The Guardian site, I can do that in a PMP. Or if I want to use a lovely bit of juicy,
creative format, which isn’t readily available through the open exchanges, a private marketplace
can be a method to do that. RTB on the other hand, how we use that and how we target it.
Well PMPs definitely work for awareness for brand work and sometimes for the prospecting
activity in the mid-funnel. RTB comes into its own for prospecting work sure, because
there’s many, many ways that we can target and segment and execute that buying, but also
for re-targeting because we all know and love that and it’s where RTB does come into its
own. For RTB, because we’re re-targeting, we already know that we really want to buy
people that have been to our trainers website. Great. So we’ve narrowed down with the inventory
by that. How does our algorithm start? How do we buy? Well, we use the computer a little
bit for this. So we just set up some targeting options. The algorithm looks at the website,
the exchange, the time of day, the month of the year, the day of the week, all of those
things that we know and love. It also looks at about 80 other data points which are far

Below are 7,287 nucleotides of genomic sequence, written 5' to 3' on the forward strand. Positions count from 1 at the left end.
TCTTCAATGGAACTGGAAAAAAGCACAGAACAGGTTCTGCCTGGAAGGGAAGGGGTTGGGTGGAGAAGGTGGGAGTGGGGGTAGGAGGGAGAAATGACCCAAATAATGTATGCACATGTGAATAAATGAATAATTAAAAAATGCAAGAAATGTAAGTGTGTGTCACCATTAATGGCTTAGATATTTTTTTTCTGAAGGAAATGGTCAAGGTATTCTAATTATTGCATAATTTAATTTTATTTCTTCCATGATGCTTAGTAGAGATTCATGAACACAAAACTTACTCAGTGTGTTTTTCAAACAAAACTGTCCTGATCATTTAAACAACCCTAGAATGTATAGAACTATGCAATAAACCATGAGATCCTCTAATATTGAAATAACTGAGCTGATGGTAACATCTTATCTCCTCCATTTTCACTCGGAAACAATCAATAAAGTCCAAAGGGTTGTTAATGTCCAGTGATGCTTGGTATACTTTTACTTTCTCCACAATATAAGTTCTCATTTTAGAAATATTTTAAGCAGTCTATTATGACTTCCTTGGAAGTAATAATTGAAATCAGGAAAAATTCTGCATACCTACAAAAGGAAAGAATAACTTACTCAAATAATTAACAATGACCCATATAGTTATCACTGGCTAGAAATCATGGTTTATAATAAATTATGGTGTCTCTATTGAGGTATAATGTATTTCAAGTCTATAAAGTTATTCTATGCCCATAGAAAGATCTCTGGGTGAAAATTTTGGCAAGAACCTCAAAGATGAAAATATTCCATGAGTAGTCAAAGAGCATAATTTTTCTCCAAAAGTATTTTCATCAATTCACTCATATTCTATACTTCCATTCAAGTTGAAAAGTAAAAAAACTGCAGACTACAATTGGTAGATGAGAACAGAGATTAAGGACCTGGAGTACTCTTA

more discrete. They can be the operating system of the device, the browser, the version of
the browser, the language settings, the geolocation, although that’s quite an obvious one. There’s
about 80 of these, as I said. Some of them seem totally irrelevant when you get told
what they are, but because the machine is evaluating billions of impressions and buying
millions of impressions, sometimes it can start to spot discrete patterns that actually
influence how much it wants to pay for that impression, which can help bring in campaigns.
When we’re re-targeting, hopefully within a CPA goal, and when we’re prospecting, then
it helps find exactly the right audience. So that’s the difference between the two.
Programmatic is an extension of RTB, incorporating some direct buying methodologies, but still
taking advantage of this individual impression buying. That means that we get much, much
more efficient campaigns ultimately. It’s a wonderful thing both for you and I. Thanks.

9 thoughts on “RTB vs Programmatic Advertising – what’s the difference?

  1. James Bourner, our Head of Display talks about the difference between RTB (Real Time Bidding) and Programmatic display advertising #ppcchat  

  2. It was my understanding that though PMP is quite defined, "Programmatic" is an even broader term that effectively means automated selling and often automated buying as well.  Thus, by that definition, we could say that RTB is a type of Programmatic as is a PMP…

    It's kind of like asking, what's the difference between a publication and a newspaper?

    Good spiel, though.  You obviously know a lot about the technologies.

  3. Nice talk. Both RTB and PMP are under programmatic buying… it is worth mentioning automated guarantee and unreserved fixed are the other two

  4. I think the acronyms aren't dissimilar from "legalese" where you have a whole industry of people overcomplicating something simple (perhaps not even on purpose) and making it seem far more technical than it is.